India’s Covid gender gap: women left behind in vaccination drive | Global development

Deep-rooted structural inequalities and patriarchal values are to blame for India’s worrying Covid vaccine gender gap, campaigners and academics have warned.

As of 25 June, of the 309m Covid vaccine doses delivered since January 2021, 143m were administered to women compared with nearly 167m to men, according to CoWin, India’s national statistics site – a ratio of 856 doses given to women for every 1,000 given to men. The difference is not accounted for by India’s gender imbalance of 924 women to 1,000 men.

Uttar Pradesh, India’s most populous state with the highest number of people living in rural areas, has administered 29m vaccines. Of this figure, which includes first and second doses, 42% were given to women. West Bengal, the fourth most populous state, is also lagging behind with women receiving 44% of doses. Dadra and Nagar Haveli, a predominantly rural union territory in western India, has one of the starkest disparities: just 30% of vaccines went to women. Daman and Diu, Delhi and Jammu and Kashmir are among the other regions performing badly. A handful of states, including Kerala and Andhra Pradesh, have given more doses to women than men.

Data on transgender people, non-binary people, or people of other marginalised genders has not been accurately tracked, with all groups falling under a singular category of “other”.

“Women are not seen as an important part of the family, community or society structure. [The vaccine gender gap] is reflective of the gender inequality prevalent in India, and even internationally,” said Bhagyashri Dengle, executive director of Asia Pacific and gender transformative policy and practice for Plan International.

Sofia Imad, a junior fellow at Mumbai-based thinktank IDFC Institute, has researched attitudes to vaccination among the urban poor population in Mumbai and Pune. She said there were a number of reasons why women were either unable or reluctant to get the vaccine.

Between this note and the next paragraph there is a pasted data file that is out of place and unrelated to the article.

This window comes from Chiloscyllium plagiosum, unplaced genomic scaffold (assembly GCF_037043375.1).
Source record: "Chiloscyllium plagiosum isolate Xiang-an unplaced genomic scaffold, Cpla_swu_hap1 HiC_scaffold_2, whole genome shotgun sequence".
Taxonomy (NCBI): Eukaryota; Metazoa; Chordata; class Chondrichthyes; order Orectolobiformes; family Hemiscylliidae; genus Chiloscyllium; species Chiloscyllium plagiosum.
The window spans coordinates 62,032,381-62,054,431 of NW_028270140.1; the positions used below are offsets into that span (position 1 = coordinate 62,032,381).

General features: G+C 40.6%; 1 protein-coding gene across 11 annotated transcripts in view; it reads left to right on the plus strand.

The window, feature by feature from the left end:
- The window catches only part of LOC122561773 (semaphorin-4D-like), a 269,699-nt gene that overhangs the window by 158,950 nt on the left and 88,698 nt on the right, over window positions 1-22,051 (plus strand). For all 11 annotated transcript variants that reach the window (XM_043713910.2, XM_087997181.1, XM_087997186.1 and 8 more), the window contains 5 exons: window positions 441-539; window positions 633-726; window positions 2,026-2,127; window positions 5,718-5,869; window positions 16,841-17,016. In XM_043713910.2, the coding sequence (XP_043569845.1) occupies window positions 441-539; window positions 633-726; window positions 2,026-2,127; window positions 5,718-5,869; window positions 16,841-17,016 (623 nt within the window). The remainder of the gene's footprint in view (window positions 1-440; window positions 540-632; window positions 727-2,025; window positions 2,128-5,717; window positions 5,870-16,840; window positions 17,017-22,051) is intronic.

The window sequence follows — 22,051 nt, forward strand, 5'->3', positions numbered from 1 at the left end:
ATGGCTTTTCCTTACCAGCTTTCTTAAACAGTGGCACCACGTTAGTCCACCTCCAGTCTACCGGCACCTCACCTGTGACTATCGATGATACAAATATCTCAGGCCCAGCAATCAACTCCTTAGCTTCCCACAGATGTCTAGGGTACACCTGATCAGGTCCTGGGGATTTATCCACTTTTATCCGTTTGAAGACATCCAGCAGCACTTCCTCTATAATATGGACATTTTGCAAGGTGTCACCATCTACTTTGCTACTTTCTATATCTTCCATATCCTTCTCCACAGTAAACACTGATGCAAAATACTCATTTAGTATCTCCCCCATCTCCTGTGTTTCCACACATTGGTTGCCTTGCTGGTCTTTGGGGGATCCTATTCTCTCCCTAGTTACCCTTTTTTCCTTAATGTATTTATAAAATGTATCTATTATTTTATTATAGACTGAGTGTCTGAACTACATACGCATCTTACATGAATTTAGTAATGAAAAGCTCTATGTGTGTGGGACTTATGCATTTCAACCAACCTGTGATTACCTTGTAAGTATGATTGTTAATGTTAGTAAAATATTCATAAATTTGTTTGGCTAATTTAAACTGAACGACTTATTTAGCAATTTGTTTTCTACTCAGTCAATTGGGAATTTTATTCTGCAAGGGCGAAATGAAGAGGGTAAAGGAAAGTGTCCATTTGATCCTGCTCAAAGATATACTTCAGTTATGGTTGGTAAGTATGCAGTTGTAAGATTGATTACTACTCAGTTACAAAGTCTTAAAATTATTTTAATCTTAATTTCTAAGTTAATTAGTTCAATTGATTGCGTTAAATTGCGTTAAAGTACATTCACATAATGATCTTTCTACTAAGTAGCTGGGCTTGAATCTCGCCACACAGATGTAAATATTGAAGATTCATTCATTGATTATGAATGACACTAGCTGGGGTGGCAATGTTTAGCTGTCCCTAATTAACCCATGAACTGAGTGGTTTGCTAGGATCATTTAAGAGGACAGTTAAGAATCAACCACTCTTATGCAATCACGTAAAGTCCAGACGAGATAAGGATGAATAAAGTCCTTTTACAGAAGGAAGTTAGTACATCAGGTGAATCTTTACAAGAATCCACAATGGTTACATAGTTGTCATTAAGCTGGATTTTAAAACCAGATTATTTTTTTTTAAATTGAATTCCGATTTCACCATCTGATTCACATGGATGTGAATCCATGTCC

“There is hesitancy because of rumours about side-effects, and how the vaccine affects fertility and menstruation,” said Imad. “But there are other factors such as women not being able to access the technology needed to register for it, not having information on where the centres are or not being able to go to the centres alone.

“Women often also need permission from their husbands to get vaccinated. Even if they get that, if their husbands are unavailable to accompany them … they miss out.”

Street art depicting measures to stop Covid spreading, Mumbai. Many vaccination centres are not within walking distance of households making it difficult for women to access them. Photograph: Francis Mascarenhas/Reuters

Ram Kumari, 26, from Gurugram, Haryana, said: “I didn’t even know we had to register on the phone. I don’t have a smartphone. My husband has one, but I don’t know how to use it.”

She added: “I want to get the vaccine, and I thought of going to the government hospital, but it is too far to walk. I have no way of getting there, especially alone.”

The fifth National Family Health Survey, conducted in 2019–20, showed a clear digital gender divide. Of those surveyed, 58% of women had never used the internet, compared with 38% of men.

Julie Thekkudan, a women’s rights and gender justice expert with more than 18 years of experience, said: “Most men do not consider it important to register their wives on the CoWin app. Their health is not considered a priority and if they do not work outside the home then they are not considered at risk.”